The government’s stance on the growth-inflation dynamic remains the most critical near-term policy to watch for investors, in our view. We continue to believe that changed political economy implies that inflation moderation imperative will overshadow near-term headline growth desires. This will also aid a more robust medium-term growth outlook, in our view.
We project a fiscal deficit of 4.1% of GDP in FY15 and 3.6% in FY16 vs. the 4.5% recorded in FY14. We expect this budget to set the stage for a future pick-up in growth, rather than drive acceleration in real GDP this year. In all it should be a good budget for the equity and bond markets.
Disinvestments, tax amnesty can surprise markets?
FY15 should be a year of modestly recovering real GDP growth, which because of operational gearing should be good for profits and hence corporate tax revenues. Fiscal arithmetic for the government remains challenging nevertheless, also given the legacy of rolled over expenses and arguably some preponed revenues. Can the government surprise markets by being more aggressive in its disinvestment programme or by launching a tax amnesty scheme, to buttress revenues? Disinvestment of SOEs will be material in terms of the amount raised only if it implies privatisation – which looks unlikely given the Gujarat experience. Regular proceeds from stake sales will anyway be budgeted in.
A tax amnesty scheme may face legal difficulty given moratoriums by the Supreme Court. Moreover, it might compromise the punitive line the BJP has taken on black money and thus use up scarce political capital. Fingers crossed, nevertheless.
The government can yet take an aggressive stance towards cutting subsidies but simultaneously increase spending on capex. The fiscal arithmetic even for our forecast fiscal deficit estimates is not comfortable. Where will the revenues come from for supporting a more aggressive capex programme, if at all? Press reports have mentioned (i) higher disinvestment proceeds and (ii) additional tax revenues through a tax amnesty scheme.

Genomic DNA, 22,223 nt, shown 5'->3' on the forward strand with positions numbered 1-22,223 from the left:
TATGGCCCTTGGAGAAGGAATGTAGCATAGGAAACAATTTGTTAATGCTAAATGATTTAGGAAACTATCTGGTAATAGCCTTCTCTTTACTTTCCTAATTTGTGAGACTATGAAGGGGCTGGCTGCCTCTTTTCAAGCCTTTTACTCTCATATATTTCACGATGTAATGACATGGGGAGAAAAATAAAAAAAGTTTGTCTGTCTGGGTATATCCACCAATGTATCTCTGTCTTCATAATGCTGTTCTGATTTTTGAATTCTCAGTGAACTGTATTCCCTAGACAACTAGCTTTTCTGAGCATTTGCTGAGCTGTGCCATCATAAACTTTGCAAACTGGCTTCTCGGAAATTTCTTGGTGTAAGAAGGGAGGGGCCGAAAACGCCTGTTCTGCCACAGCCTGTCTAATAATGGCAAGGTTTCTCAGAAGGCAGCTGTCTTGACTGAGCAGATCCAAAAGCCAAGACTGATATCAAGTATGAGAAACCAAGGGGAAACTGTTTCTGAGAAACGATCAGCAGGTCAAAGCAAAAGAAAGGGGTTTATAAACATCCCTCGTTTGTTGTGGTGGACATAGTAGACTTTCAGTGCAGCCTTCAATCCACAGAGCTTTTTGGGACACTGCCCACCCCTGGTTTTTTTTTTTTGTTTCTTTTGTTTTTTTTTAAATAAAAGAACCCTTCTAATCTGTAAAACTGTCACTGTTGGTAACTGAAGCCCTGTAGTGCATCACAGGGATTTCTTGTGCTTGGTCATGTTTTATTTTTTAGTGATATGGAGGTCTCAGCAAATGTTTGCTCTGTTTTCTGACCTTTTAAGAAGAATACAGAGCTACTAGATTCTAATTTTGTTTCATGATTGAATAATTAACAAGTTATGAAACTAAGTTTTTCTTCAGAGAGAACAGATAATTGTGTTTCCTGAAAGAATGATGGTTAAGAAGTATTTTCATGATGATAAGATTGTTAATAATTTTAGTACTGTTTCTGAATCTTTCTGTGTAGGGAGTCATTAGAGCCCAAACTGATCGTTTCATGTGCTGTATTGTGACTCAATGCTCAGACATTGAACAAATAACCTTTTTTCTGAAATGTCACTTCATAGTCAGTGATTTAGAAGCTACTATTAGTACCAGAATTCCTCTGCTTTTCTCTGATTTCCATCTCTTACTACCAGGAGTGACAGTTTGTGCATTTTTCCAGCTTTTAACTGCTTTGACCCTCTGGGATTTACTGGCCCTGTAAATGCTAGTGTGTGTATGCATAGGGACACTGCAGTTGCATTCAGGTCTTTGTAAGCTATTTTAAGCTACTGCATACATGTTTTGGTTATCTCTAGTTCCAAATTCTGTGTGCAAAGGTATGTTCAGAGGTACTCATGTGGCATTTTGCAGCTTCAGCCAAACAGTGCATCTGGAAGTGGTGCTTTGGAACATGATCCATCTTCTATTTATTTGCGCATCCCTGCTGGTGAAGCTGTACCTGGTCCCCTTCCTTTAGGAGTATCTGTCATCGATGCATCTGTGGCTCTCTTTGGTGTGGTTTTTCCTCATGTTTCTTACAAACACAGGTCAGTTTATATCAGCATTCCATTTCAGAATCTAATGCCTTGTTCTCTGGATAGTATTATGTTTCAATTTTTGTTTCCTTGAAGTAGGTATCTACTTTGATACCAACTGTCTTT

SOE divestment may be used as a way of encouraging participation by retail investors in the equity market. If asset sales are carried out at reasonable valuations and these provide good returns to retail investors, it can arguably create a virtuous cycle in attracting more capital from them. This would also ensure more productive deployment of savings in financial assets, arguably.
As said, a tax amnesty scheme may face legal difficulty, but can arguably be overcome by the government’s majority in the Lok Sabha/Joint Session. However, it is more likely that such a step will be taken in consultation with the Supreme Court, rather than independently.
Sectoral impact – Positive for cyclicals; consumption recovery hopes premature
We expect a road map for SOE bank recapitalisation to alleviate concerns about their growth. We expect the thrust on infrastructure spending to increase in the budget. We expect progressive steps to increase oil & gas production and lower fuel subsidies, and the budget may provide some direction. We expect diesel to gradually get de-regulated through monthly hikes, and gas prices to be revised, but the government’s ability to immediately raise LPG and kerosene prices amid rising gas prices is likely to be limited, given the inflationary challenges. Inflation moderation and fiscal consolidation imperative imply a muted outlook for consumption (including discretionary) recovery in the near term, except selectively where pent-up demand is evident.
Remain bullish. Buy Financials, SOEs (oil & gas, banks), power/infra/industrials
We remain bullish on Indian equities. We believe investors will be willing to give a premium for the growth hope and look beyond FY15 earnings estimates. Based on our topdown expectation of 15% earnings growth in FY16 & 15x PE (price-to-earnings multiple), our Nifty target for end- 2014 is 8000. There could be upside to the target based on how policy-making evolves.